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We all have a Money Mind.

Our Money Mind is uniquely created by our distinct perception of money. Money symbolises something different for everyone based on their personal history and background.

How do you see money? Is it a necessity – something you must have to survive? Or is it a vehicle for achieving purpose and bringing about change? Do you perceive money as being the ‘root of all evil’? Do you ever think that you can never be financially free – especially after staring at your lean account balance that looks like it needs some growth hormones? Or do you hide your head in the sand – preferring to be oblivious to your true financial status – hoping that you would not have to deal with your financial mess?
Many people think that their financial problems is caused by a lack or abundance of income when, in actual fact, it is caused by their ‘Money Mind’. Our Money Mind is determined by how we think and feel about money, which then affects every single financial decision that we make in every aspect of our lives. To experience financial freedom, it is important to identify these perceptions and address them head on to prevent making future financial blunders.
In his book, “The Money Code: Improve Your Entire Financial Life Right Now”, Joe John Duran, New York Times best-selling author, identified three types of “Money Minds”. The ‘Commitment’ Money Mind, the ‘Protection or Fear’ Money Mind, and the ‘Happiness’ Money Mind.

The Commitment Money Mind
People with this Money Mind are ‘Givers’. Their financial decisions are focused primarily on how it will affect their loved ones. They always believe that they have more to give than they are able to give. This means that they may sometimes ignore the effect of their financial decisions on themselves if their loved ones have been catered for. These people instinctively find it easy to prioritize giving financial support to their loved ones above their own needs. Thus, they sometimes fall short of funds for their own needs and fail to achieve saving goals. Ultimately, these group leave important financial decisions to others instead of taking control of their own finances.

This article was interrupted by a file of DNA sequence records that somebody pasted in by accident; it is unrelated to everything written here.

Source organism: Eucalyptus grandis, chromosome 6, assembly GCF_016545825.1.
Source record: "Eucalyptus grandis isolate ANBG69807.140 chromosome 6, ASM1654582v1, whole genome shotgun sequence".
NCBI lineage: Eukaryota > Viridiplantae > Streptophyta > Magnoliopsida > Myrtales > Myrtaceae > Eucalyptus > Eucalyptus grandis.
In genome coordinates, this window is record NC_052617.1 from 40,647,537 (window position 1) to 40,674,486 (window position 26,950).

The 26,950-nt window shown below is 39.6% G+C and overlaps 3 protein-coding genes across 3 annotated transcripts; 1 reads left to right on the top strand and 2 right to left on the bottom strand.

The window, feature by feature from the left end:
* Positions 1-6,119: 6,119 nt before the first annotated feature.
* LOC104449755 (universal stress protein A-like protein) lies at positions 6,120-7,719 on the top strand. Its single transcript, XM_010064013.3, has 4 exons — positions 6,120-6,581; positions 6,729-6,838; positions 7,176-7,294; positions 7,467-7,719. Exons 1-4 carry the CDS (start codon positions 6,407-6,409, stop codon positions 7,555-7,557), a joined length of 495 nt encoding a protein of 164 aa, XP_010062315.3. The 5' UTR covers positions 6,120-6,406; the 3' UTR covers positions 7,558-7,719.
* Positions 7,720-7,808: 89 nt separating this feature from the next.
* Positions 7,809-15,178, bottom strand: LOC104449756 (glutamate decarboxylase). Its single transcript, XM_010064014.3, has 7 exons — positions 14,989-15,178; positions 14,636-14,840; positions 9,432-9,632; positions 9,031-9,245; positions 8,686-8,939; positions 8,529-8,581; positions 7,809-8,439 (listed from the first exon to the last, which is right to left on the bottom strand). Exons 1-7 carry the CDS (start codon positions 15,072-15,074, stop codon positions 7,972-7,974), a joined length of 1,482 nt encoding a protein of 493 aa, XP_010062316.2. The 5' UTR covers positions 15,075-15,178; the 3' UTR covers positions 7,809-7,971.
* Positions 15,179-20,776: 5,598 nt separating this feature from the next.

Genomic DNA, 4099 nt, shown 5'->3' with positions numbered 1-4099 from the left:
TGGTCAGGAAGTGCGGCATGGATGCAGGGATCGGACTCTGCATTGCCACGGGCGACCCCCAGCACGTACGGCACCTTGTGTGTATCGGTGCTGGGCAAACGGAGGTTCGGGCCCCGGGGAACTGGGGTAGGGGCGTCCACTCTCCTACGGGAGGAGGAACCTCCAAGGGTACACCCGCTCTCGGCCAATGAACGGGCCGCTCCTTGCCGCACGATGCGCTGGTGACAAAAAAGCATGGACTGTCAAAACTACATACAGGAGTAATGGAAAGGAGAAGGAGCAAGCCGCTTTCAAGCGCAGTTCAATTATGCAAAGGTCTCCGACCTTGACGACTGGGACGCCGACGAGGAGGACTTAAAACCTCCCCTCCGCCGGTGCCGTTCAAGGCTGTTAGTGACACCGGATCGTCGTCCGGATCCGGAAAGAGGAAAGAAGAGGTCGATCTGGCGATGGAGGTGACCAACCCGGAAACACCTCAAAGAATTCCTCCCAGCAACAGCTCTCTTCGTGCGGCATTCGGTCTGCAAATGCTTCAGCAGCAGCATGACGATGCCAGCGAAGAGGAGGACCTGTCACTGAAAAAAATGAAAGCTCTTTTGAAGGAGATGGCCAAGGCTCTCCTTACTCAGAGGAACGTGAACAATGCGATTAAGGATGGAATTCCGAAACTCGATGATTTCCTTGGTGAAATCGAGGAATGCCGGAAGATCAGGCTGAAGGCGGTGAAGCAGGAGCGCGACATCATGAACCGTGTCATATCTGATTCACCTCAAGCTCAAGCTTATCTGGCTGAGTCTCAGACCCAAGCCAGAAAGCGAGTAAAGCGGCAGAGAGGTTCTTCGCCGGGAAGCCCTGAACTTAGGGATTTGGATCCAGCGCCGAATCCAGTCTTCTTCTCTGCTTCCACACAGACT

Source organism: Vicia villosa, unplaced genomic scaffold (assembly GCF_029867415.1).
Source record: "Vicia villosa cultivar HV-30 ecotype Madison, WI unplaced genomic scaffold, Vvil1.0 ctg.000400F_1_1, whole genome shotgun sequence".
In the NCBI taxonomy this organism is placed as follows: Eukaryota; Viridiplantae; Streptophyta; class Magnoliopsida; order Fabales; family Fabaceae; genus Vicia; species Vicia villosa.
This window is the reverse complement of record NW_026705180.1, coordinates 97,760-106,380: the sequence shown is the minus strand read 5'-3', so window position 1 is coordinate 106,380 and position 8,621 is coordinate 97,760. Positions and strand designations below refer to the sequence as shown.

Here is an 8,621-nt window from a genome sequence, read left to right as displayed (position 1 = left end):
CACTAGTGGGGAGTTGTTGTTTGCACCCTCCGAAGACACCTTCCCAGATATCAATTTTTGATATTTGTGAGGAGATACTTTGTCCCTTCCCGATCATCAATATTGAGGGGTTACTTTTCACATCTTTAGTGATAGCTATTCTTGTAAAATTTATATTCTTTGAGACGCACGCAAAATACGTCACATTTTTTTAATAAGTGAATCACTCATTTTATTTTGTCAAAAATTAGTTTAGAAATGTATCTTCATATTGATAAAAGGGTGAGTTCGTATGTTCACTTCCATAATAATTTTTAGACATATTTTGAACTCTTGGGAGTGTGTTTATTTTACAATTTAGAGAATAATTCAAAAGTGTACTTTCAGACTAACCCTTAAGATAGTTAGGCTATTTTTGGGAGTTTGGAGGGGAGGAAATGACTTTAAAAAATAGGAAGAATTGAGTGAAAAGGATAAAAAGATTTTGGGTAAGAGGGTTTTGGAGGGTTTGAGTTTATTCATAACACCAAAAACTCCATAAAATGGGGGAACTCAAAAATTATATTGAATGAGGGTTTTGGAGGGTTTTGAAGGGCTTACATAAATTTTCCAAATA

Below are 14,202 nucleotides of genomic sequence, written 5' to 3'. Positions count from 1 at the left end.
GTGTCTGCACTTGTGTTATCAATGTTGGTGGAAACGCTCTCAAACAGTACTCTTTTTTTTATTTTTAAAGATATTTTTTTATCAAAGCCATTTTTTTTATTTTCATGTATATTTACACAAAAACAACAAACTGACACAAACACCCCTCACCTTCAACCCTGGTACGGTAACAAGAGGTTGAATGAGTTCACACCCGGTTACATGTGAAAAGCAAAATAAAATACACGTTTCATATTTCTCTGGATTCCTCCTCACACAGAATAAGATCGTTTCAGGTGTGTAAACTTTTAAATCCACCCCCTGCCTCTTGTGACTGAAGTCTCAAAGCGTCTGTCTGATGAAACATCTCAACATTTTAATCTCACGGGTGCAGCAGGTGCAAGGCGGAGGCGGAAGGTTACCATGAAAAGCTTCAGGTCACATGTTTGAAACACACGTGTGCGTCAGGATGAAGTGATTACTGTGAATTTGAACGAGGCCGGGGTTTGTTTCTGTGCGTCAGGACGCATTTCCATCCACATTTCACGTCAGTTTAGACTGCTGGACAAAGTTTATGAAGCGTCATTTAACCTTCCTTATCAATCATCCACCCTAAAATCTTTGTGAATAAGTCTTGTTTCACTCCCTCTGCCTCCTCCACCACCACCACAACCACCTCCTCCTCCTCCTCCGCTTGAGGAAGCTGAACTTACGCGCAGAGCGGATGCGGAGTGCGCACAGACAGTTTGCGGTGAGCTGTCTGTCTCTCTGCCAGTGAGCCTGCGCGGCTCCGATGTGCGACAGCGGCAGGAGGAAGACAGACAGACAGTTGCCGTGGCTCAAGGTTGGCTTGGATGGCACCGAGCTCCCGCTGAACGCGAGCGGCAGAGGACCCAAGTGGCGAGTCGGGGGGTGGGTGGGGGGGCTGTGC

While it is important that every individual has some percentage of this Money Mind, there must be a balance if you seek to achieve financial freedom. The Commitment Money Mind must work on taking charge of their financial situation, preparing a budget and sticking to it. Learning to prioritize their needs above those of others is key for this Money Mind.

The Protection Money Mind
This group of people are ‘Protectors’. Their ultimate aim when they think about money is to create security and peace of mind. This is what drives them to be successful. However, no matter how successful they become, they never really feel secure. They want more money because to them, money represents security. They are cautious and well prepared for the unexpected. They are also slow to act which means that they often miss opportunities.
This group of people are very focused on cost. They delay gratification and live well within their means. They love to save and will be critical of any one who spends money freely. They are careful, very meticulous and driven to ensure they and their loved ones are adequately protected from any unexpected occurrences such as a loss of a job, economic recession and so on. They are never satisfied with their savings and investment. They are very apprehensive about risks and require a high degree of certainty when making investment decisions. As a result, they may potentially miss several opportunities.

The Happiness Money Mind
For this group, enjoyment is the priority. They are generally not too anxious about the future and as a result, do not spend enough time evaluating their financial decisions. They love the Y.O.L.O (You Only Live Once) slogan and thrive on living life to the fullest even if this means living beyond their means. They don’t believe in saving – of what use is hoarding all that money when you have not yet lived life? The thought of saving makes them frustrated and impatient. They value immediate rewards over long-term financial planning. They are overly optimistic and always under-prepared for any negative outcomes. They are quick to make key decisions and seize any opportunity that presents itself – whether well thought out or not.
Understanding your Money Mind is the first step towards identifying the obstacles preventing your financial freedom. Once you know where your greatest influences lie when with respect to money, you can start purposefully working on changing your Money Mindset.
Curious to know what your Money Mind is?

Try this Free Quiz here –


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